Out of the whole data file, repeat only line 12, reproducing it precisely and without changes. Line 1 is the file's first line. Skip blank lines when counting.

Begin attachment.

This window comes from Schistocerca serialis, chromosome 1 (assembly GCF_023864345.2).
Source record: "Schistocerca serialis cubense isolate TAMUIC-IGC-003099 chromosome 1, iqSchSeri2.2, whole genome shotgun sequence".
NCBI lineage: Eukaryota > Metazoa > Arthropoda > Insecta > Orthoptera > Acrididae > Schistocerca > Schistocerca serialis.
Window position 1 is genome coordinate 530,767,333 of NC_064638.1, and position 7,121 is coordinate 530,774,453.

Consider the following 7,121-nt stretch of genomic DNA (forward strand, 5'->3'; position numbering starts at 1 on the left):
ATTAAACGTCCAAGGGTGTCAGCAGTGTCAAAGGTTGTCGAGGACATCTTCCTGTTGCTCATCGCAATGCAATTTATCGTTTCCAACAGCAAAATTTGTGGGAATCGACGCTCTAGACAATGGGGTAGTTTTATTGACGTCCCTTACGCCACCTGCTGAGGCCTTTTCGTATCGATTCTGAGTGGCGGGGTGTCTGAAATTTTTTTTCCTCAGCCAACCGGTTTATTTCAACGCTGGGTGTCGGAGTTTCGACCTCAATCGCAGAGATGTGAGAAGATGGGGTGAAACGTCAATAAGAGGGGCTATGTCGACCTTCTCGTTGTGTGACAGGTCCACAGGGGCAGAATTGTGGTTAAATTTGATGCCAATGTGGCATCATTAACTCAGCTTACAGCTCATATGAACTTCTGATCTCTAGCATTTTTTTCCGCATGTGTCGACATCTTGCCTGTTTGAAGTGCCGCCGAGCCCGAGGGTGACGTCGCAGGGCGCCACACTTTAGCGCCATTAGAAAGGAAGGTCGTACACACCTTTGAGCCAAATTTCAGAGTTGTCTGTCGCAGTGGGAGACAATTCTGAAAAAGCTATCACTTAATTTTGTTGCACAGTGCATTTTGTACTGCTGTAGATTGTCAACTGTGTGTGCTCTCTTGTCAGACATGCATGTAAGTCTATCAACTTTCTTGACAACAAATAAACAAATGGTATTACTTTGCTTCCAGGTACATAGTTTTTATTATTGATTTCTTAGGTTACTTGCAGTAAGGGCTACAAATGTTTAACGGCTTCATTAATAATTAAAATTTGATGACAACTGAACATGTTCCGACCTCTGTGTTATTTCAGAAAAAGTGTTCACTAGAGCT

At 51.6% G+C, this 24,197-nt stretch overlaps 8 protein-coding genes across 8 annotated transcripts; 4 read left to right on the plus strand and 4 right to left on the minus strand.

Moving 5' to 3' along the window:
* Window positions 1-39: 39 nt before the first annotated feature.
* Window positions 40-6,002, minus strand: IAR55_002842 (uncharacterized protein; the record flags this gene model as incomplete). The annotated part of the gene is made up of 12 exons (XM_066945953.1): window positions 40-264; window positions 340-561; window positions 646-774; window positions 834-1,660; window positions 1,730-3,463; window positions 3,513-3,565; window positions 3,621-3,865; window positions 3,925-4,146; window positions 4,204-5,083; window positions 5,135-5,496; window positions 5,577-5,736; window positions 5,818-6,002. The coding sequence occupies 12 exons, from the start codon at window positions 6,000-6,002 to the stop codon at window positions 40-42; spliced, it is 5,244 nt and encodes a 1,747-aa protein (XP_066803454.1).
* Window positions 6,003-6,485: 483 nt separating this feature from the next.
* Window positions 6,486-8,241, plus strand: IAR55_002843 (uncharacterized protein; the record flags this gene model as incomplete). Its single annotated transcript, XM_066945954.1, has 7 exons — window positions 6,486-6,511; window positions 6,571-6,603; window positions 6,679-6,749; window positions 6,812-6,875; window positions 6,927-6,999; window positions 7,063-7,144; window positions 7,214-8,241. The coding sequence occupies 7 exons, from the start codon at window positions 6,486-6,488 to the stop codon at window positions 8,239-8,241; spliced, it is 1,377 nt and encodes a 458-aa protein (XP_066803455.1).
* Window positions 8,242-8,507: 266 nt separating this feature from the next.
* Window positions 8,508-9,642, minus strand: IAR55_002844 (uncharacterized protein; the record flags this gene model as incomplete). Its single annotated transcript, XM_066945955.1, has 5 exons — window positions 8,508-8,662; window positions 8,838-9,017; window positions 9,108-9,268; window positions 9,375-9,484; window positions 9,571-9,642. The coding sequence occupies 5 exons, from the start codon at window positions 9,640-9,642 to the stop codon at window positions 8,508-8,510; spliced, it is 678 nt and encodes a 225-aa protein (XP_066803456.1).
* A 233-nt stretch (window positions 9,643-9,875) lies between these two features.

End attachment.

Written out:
* Window positions 6,486-8,241, plus strand: IAR55_002843 (uncharacterized protein; the record flags this gene model as incomplete). Its single annotated transcript, XM_066945954.1, has 7 exons — window positions 6,486-6,511; window positions 6,571-6,603; window positions 6,679-6,749; window positions 6,812-6,875; window positions 6,927-6,999; window positions 7,063-7,144; window positions 7,214-8,241. The coding sequence occupies 7 exons, from the start codon at window positions 6,486-6,488 to the stop codon at window positions 8,239-8,241; spliced, it is 1,377 nt and encodes a 458-aa protein (XP_066803455.1).